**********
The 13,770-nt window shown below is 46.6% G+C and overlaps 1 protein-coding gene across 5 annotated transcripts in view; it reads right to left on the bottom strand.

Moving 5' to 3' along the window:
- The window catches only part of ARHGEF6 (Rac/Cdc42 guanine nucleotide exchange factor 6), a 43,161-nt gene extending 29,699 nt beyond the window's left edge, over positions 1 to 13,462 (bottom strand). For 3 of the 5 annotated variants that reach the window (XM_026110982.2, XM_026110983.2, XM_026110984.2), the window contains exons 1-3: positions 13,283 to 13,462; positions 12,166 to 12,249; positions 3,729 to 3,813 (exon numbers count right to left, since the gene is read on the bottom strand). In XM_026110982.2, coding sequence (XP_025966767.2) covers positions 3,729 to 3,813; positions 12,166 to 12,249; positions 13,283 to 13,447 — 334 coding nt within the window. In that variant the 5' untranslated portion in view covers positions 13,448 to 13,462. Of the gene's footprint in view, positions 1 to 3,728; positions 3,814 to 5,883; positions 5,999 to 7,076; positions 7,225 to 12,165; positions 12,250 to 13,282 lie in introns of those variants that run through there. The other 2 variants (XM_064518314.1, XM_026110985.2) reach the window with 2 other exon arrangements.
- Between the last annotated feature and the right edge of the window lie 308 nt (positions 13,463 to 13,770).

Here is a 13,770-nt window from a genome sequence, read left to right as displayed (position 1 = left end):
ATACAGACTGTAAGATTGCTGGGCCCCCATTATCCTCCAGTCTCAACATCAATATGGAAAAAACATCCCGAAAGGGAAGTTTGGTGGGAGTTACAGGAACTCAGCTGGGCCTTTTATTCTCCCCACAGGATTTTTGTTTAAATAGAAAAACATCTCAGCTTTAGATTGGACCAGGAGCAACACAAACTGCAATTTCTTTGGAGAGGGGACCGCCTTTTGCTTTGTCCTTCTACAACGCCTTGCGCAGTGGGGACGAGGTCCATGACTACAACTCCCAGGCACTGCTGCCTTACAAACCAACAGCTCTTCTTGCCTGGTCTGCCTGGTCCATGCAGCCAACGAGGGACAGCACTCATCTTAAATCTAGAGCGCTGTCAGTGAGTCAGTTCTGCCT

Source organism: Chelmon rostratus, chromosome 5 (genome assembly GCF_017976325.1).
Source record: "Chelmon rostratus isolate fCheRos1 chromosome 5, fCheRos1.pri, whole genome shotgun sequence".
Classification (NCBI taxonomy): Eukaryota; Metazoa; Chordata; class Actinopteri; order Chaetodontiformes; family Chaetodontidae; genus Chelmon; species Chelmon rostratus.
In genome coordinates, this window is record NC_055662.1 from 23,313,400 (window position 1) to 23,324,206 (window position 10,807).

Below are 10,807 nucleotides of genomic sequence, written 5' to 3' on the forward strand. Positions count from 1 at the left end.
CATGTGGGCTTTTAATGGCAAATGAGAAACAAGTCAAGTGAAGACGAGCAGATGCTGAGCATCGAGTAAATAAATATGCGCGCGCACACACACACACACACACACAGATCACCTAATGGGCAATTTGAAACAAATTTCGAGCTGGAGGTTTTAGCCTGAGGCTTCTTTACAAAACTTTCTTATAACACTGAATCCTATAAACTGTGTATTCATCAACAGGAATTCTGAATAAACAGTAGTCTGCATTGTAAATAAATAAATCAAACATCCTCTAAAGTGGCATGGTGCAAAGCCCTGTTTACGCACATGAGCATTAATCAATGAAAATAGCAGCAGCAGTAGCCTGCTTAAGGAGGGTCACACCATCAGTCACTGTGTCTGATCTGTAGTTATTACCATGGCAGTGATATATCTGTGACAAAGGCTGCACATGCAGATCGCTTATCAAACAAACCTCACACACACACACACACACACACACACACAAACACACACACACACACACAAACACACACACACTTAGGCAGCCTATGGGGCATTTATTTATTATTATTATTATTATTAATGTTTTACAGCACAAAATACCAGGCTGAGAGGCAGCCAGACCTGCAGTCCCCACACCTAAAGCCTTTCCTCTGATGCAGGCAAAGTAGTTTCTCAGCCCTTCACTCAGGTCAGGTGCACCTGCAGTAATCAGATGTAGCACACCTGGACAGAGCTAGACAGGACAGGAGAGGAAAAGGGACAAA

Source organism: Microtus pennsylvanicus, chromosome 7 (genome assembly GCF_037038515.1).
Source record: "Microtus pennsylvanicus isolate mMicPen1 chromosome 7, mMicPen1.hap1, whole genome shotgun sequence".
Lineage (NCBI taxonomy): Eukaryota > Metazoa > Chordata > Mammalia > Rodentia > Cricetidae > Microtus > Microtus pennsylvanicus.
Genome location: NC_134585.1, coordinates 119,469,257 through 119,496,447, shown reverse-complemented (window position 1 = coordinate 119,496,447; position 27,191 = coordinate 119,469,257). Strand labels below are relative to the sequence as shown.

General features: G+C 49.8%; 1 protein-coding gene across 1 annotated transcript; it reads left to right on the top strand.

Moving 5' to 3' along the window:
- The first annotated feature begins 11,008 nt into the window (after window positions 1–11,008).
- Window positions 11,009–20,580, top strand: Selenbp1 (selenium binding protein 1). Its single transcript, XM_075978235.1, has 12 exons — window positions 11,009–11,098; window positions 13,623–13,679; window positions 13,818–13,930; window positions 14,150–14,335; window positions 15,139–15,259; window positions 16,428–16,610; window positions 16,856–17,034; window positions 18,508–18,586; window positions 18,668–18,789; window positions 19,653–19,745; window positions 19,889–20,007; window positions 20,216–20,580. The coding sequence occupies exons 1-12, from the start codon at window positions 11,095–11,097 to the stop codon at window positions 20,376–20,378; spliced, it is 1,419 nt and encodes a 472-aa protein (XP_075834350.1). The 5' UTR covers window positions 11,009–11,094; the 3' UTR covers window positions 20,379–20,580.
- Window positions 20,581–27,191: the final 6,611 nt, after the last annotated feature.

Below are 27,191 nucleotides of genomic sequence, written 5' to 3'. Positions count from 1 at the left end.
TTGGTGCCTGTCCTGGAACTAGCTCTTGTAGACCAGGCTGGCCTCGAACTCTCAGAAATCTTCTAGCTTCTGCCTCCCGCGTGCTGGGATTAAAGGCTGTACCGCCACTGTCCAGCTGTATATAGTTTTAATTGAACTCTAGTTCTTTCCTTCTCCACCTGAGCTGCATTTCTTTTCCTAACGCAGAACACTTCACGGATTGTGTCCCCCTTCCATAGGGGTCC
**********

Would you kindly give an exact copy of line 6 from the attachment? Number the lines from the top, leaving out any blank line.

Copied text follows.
ATACAGACTGTAAGATTGCTGGGCCCCCATTATCCTCCAGTCTCAACATCAATATGGAAAAAACATCCCGAAAGGGAAGTTTGGTGGGAGTTACAGGAACTCAGCTGGGCCTTTTATTCTCCCCACAGGATTTTTGTTTAAATAGAAAAACATCTCAGCTTTAGATTGGACCAGGAGCAACACAAACTGCAATTTCTTTGGAGAGGGGACCGCCTTTTGCTTTGTCCTTCTACAACGCCTTGCGCAGTGGGGACGAGGTCCATGACTACAACTCCCAGGCACTGCTGCCTTACAAACCAACAGCTCTTCTTGCCTGGTCTGCCTGGTCCATGCAGCCAACGAGGGACAGCACTCATCTTAAATCTAGAGCGCTGTCAGTGAGTCAGTTCTGCCT